Neither the plain language of the Nutrition Labeling and Education Act (NLEA) nor the intent of Congress as articulated by key committees, bill sponsors, or members reveal any evidence that the health claims definition found in 21 U.S.C. § 343(r)(1)(B) limits the scope of nutrient-disease relationship claims to disease prevention claims. To the contrary, the plain language permits the filing of health claims that "expressly or by implication - characterize the relationship of any nutrient - to a disease or a health-related condition."34 Despite that fact, the FDA prohibited review of a truthful and nonmisleading saw palmetto/BPH claim on the basis that the health claims provision did not contemplate permitting a claim concerning an effect on an existing disease. The claim is documentable and supportable by a large body of generally accepted scientific and medical research, enough in fact to possibly qualify for the "significant scientific agreement" standard, which would not be necessary to permit claim use under the Pearson precedent.35,36

FDA's decision not to permit this claim to be processed as a dietary supplement health claim under NLEA (this is significantly different from a structure/function claim under the Dietary Supplement Health and Education Act of 1994, which does not require FDA preapproval) left only one alternative for the petitioners: to seek new drug approval (NDA) for the supplement as a condition precedent to making the claim. New drug approval would cost at least $58 million according to the economic expert retained by the petitioners. Neither the petitioners nor any other company that makes saw palmetto could afford such an exorbitant cost. Moreover, even if a company could afford the cost, the fact that the nutrient is unpatentable ensures that none would file. It would be impossible to recoup that extraordinary investment (relatively modest in comparison to the cost of patentable new chemical entity drugs, whose NDA costs can run in the hundreds of millions of dollars, such costs being recoupable with exclusive marketing rights deriving from the patent and other statutory protection). Moreover, the petitioners would be sorely disadvantaged because they would also incur the costs of transforming themselves from dietary supplement to drug manufacturers, the latter operating in a new market with an entirely different distribution system. Despite those costly, indeed practically prohibitive, burdens on the right to communicate a truthful message, neither the FDA nor the U.S. District Court for the District of Columbia felt compelled to evaluate the claim under the First Amendment standards applicable to state suppression of speech.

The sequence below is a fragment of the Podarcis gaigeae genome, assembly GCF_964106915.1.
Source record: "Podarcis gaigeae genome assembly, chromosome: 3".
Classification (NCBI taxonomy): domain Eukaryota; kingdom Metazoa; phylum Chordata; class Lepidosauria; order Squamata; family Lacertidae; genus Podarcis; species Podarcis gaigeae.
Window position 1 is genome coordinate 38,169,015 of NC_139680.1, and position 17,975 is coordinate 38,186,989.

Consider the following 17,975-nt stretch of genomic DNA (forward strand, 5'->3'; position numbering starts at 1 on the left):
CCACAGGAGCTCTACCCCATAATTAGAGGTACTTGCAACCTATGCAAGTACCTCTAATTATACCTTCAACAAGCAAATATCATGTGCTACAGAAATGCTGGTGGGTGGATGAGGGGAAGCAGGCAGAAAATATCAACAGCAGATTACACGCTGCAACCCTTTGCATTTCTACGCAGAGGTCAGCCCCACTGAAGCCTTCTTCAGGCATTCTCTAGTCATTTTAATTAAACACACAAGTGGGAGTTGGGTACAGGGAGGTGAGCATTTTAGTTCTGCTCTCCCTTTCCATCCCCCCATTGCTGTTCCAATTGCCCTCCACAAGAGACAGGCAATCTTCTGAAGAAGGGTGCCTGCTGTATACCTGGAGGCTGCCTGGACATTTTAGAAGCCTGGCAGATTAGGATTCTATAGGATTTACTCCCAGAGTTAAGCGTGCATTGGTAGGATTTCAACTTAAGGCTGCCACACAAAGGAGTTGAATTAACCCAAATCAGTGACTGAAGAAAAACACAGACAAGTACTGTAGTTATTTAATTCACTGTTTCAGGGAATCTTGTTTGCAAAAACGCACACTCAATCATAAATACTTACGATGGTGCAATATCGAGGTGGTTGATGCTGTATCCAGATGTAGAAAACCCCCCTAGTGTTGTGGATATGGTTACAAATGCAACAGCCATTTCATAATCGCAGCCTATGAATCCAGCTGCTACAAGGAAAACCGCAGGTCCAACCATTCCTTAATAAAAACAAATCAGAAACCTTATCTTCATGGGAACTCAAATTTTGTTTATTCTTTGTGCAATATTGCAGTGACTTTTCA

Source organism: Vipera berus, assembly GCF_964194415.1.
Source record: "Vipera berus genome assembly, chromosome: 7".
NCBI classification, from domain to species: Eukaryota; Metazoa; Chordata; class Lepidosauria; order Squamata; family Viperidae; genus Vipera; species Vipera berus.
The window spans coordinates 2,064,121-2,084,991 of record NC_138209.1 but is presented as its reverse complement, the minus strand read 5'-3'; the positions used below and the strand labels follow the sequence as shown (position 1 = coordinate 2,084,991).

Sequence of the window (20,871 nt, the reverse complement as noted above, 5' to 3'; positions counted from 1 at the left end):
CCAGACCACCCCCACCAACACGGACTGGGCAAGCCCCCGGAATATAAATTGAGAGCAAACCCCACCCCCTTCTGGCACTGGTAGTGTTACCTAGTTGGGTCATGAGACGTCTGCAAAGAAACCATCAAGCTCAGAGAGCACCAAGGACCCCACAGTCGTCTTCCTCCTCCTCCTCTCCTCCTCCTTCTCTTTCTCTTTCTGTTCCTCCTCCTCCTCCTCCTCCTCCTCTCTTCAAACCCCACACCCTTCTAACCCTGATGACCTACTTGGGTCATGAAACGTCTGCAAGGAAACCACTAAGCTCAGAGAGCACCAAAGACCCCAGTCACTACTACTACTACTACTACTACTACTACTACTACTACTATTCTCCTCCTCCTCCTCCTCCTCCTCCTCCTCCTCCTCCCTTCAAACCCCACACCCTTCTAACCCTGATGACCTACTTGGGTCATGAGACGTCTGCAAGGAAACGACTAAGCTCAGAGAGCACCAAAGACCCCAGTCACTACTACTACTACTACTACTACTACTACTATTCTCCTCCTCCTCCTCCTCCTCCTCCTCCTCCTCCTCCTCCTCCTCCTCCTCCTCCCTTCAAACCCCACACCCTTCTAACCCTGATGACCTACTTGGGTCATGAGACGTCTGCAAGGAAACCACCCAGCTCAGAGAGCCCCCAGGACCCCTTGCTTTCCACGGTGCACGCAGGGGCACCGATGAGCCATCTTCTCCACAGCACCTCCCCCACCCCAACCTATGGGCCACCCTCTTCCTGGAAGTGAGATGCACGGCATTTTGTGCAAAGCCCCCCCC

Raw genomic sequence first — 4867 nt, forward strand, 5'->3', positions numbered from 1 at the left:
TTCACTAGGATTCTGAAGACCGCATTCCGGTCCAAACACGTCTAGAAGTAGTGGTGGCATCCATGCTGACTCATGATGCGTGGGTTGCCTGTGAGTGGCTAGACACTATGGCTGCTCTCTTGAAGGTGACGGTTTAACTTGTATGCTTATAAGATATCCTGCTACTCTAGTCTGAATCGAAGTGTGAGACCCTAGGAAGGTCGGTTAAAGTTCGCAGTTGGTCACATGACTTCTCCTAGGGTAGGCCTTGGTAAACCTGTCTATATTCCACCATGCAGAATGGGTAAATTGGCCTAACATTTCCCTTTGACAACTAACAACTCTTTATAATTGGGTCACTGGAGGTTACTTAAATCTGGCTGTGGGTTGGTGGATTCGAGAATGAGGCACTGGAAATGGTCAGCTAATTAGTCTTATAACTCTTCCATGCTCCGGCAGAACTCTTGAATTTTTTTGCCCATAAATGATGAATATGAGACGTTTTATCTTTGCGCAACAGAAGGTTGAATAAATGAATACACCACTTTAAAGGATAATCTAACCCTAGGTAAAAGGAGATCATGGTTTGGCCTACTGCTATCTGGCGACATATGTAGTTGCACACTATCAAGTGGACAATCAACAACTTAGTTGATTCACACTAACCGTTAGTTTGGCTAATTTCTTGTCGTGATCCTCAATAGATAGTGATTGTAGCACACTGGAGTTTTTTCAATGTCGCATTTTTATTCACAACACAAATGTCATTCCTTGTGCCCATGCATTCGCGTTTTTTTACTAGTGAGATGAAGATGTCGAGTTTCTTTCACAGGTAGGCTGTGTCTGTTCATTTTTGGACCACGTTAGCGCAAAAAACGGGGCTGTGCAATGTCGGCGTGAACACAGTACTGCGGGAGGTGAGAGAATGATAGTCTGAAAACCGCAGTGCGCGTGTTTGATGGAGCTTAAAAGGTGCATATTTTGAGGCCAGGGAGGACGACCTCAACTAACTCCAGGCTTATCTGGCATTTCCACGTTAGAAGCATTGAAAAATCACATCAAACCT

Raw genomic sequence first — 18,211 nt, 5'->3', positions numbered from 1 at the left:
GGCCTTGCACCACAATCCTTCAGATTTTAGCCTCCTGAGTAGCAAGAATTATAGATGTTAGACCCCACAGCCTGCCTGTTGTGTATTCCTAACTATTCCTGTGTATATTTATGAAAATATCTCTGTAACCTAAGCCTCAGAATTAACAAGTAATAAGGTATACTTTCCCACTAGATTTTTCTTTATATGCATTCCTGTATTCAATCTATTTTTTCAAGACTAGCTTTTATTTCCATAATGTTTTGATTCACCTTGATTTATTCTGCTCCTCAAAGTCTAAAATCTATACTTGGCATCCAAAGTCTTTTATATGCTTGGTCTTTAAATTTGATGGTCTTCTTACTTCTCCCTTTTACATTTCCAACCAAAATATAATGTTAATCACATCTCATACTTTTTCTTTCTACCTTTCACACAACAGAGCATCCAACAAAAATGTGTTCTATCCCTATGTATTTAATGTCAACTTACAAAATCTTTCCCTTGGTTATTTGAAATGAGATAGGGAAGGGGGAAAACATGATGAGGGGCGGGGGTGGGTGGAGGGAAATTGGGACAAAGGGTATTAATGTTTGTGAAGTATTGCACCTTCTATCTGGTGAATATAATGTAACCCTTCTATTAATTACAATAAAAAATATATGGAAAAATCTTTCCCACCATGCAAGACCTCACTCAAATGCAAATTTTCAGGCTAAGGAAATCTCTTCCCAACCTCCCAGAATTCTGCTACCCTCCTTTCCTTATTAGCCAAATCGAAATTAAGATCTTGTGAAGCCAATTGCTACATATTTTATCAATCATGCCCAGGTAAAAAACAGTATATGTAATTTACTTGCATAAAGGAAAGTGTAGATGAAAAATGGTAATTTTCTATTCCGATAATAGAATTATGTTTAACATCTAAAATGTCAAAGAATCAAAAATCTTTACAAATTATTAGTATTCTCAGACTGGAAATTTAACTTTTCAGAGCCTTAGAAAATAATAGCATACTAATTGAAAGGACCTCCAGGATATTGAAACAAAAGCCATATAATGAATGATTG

In the view of the petitioners, the FDA simply ignored the First Amendment in its decision. The U.S. District Court based its First Amendment decision on a hasty generalization unsupported by commercial speech precedent. Under the governing Central Hudson37 four-part test, the first inquiry is to discern whether the speech in issue concerns an unlawful activity. If so, then it may be banned outright. The District Court made the mistake of defining the speech here in issue (a health claim) as concerning an unlawful activity (the filing of an ungranted health claim petition), but the filing of a health claim petition, even an ungrantable one, is a perfectly legal action. Were the filing of a petition seeking a government approval an "illegal" activity within the meaning of Central Hudson, it would have been impossible for any party to have ever won a commercial speech case against the government, to have ever surmounted the first prong. That is because at this level of abstraction every pleading defined post hoc as seeking ungrantable relief from government censorship would be ipso facto an illegal action. It would thus be entirely within the government's power to define out of existence all First Amendment protection for commercial speech. In every prior commercial speech case decided against the government, the government's proscription against speech did not define an "illegal activity" within the meaning of Central Hudson. No, the government's speech proscription was the very fact in issue. Thus, the Court erred by deciding the case on an erroneous interpretation of the first prong of Central Hudson and by thereafter not applying the remaining three parts of the Central Hudson test. Were it to have applied all four parts of the test, the Court should have found under the last part an obvious less speech restrictive alternative to the extraordinary burden placed upon the claim by the demand that a new drug application be filed as a condition precedent for the utterance of truthful speech in the market. The obvious less restrictive alternative of a health claim petition is one not proscribed by statute and one that comports fully with the First Amendment requirement placed upon FDA by Central Hudson and its progeny.